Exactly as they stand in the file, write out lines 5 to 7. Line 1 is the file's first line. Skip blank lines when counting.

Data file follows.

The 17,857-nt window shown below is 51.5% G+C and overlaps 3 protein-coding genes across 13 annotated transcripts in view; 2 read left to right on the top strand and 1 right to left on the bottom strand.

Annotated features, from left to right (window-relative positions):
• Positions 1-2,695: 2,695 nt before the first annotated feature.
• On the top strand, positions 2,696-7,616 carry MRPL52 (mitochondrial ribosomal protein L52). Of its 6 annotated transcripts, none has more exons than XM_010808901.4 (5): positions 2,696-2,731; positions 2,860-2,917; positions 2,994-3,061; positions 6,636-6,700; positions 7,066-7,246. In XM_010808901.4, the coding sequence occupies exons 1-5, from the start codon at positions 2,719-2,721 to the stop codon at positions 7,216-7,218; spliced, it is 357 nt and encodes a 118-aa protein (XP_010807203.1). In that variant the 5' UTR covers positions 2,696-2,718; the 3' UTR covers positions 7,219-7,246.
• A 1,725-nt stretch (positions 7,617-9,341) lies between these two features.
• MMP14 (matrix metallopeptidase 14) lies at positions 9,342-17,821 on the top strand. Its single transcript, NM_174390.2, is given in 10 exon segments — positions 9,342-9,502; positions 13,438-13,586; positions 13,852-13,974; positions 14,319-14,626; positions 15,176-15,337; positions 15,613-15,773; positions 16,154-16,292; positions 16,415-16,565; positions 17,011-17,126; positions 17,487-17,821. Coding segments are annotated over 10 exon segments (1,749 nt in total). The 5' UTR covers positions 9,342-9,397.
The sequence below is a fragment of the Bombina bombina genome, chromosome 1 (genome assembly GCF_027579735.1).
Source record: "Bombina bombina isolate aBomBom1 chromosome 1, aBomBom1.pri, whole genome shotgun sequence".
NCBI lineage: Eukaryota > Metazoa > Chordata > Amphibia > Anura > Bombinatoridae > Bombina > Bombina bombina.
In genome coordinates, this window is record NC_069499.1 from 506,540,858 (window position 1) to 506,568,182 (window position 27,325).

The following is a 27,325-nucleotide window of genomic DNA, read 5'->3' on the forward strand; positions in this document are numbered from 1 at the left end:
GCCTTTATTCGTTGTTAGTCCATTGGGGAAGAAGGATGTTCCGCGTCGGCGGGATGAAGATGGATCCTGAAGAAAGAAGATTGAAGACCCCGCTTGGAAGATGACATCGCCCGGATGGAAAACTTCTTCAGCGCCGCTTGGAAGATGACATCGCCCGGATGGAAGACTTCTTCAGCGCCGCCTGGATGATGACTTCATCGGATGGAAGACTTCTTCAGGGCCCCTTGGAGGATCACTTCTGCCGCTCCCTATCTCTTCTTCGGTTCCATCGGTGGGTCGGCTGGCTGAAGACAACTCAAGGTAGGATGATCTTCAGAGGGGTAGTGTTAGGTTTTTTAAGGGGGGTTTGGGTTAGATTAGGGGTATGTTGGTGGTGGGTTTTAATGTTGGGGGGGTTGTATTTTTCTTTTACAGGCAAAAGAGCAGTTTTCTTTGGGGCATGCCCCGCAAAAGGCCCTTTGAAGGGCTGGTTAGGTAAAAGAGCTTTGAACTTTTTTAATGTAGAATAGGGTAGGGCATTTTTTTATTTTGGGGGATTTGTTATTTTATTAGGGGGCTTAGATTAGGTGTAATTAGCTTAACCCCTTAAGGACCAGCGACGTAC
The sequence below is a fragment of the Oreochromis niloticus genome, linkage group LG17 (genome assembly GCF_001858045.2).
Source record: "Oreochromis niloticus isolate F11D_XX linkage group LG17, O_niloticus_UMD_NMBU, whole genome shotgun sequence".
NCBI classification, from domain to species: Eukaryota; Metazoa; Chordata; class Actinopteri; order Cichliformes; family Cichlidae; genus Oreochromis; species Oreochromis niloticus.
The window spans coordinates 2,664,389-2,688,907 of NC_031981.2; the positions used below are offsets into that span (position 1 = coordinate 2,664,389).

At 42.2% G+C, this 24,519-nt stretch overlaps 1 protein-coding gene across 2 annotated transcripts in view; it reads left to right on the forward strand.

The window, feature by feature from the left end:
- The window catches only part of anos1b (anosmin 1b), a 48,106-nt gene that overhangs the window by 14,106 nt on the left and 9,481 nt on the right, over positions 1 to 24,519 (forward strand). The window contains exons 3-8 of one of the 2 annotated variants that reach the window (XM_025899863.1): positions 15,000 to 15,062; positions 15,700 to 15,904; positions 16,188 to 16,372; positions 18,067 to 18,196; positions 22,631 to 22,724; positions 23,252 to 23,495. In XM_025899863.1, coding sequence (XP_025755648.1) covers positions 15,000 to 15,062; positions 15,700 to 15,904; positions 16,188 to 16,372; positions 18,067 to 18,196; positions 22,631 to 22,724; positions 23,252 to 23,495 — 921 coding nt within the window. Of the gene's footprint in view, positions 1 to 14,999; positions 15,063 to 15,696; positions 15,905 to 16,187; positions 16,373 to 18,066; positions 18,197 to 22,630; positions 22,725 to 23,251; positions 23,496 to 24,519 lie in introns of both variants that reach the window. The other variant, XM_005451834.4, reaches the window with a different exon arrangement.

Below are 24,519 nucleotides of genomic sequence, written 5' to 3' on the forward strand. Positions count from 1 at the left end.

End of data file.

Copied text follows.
• A 1,725-nt stretch (positions 7,617-9,341) lies between these two features.
• MMP14 (matrix metallopeptidase 14) lies at positions 9,342-17,821 on the top strand. Its single transcript, NM_174390.2, is given in 10 exon segments — positions 9,342-9,502; positions 13,438-13,586; positions 13,852-13,974; positions 14,319-14,626; positions 15,176-15,337; positions 15,613-15,773; positions 16,154-16,292; positions 16,415-16,565; positions 17,011-17,126; positions 17,487-17,821. Coding segments are annotated over 10 exon segments (1,749 nt in total). The 5' UTR covers positions 9,342-9,397.
The sequence below is a fragment of the Bombina bombina genome, chromosome 1 (genome assembly GCF_027579735.1).